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Technology Companies Develop Human Rights Principles

Posted in Google,Microsoft,News,Yahoo by Darrin Olson on January 20th, 2007

Technology companies work together to develop human rights principles agreement.Four of the leading technology companies in the world have come together to announce an agreement along with human rights groups for a working set of principles addressing freedom of expression and human rights.

Google, Microsoft, Vodafone and Yahoo along with the Berkman Center, Business for Social Responsibility, the Electric Frontier Foundation, Human Rights Watch and Reporters without Borders among others were all involved in the creating the code of conduct, which is designed to hold the participants responsible in these areas. There would still be a number of questions involved with this agreement, the largest of which is the deterrent to keep companies in line with the agreement.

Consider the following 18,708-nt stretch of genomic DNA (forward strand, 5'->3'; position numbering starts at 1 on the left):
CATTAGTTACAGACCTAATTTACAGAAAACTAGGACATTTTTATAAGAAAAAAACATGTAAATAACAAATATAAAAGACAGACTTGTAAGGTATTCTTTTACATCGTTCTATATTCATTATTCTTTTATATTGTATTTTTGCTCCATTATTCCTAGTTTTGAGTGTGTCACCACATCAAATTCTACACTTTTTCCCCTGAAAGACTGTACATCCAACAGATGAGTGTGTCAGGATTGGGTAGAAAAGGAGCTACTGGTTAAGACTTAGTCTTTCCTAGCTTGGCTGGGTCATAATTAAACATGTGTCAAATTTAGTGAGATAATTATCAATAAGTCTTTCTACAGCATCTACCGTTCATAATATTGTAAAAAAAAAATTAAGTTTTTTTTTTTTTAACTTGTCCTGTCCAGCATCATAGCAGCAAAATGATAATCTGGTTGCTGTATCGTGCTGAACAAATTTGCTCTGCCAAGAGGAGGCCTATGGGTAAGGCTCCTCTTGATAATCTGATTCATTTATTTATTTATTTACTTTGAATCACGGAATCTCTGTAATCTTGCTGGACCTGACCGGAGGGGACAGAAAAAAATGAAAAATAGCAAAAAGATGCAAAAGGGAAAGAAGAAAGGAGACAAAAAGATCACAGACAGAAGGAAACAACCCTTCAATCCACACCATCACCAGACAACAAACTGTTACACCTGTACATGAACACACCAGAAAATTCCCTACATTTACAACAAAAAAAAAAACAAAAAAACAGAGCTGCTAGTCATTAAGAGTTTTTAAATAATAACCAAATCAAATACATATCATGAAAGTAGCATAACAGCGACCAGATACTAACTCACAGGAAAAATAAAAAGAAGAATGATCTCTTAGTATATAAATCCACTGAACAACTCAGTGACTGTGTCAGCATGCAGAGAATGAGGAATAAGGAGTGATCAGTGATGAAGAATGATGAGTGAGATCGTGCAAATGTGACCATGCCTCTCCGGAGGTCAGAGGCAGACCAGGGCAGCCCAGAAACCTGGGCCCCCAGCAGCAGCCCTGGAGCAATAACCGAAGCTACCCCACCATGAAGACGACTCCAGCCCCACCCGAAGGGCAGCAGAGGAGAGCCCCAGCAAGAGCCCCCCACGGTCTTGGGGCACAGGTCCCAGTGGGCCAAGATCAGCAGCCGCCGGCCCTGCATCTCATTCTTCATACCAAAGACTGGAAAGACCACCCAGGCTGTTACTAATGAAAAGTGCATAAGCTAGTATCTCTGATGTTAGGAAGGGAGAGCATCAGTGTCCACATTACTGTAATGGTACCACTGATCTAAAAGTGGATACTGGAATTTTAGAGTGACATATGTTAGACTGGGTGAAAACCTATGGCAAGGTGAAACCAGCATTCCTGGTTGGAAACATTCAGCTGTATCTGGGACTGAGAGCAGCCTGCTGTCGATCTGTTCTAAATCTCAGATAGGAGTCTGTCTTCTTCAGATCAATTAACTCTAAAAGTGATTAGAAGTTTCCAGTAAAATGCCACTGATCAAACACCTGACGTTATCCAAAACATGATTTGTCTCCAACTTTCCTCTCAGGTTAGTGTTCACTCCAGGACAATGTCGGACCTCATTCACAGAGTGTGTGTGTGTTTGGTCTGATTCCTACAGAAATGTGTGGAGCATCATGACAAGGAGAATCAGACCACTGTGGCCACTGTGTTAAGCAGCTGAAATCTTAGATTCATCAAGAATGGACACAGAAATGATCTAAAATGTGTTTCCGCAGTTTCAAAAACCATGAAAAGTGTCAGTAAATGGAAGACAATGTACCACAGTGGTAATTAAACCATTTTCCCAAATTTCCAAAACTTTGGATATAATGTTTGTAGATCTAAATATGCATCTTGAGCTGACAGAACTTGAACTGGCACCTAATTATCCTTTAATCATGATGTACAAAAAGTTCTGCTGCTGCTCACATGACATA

This agreement comes after multiple technology companies being scrutinized for providing hardware or software that allows the government to censor or monitor information running through them. A prime example is Google’s search engine designed specifically for the China market.

“Technology companies have played a vital role building the economy and providing tools important for democratic reform in developing countries. But some governments have found ways to turn technology against their citizens – monitoring legitimate online activities and censoring democratic material,” the Center for Democracy & Technology Executive Director Leslie Harris said. “It is vital that we identify solutions that preserve the enormous democratic value provided by technological development, while at the same time protecting the human rights and civil liberties of those who stand to benefit from that expansion.”

The fact that the process intends to “hold signatories accountable” and that some really big names in technology have been involved gives hope to the agreement becoming useful and not just a lot of talk with good intentions and little action. Time will tell what “accountable” really means, but at the very least companies will have something to work with when these types of dilemmas arise in the future.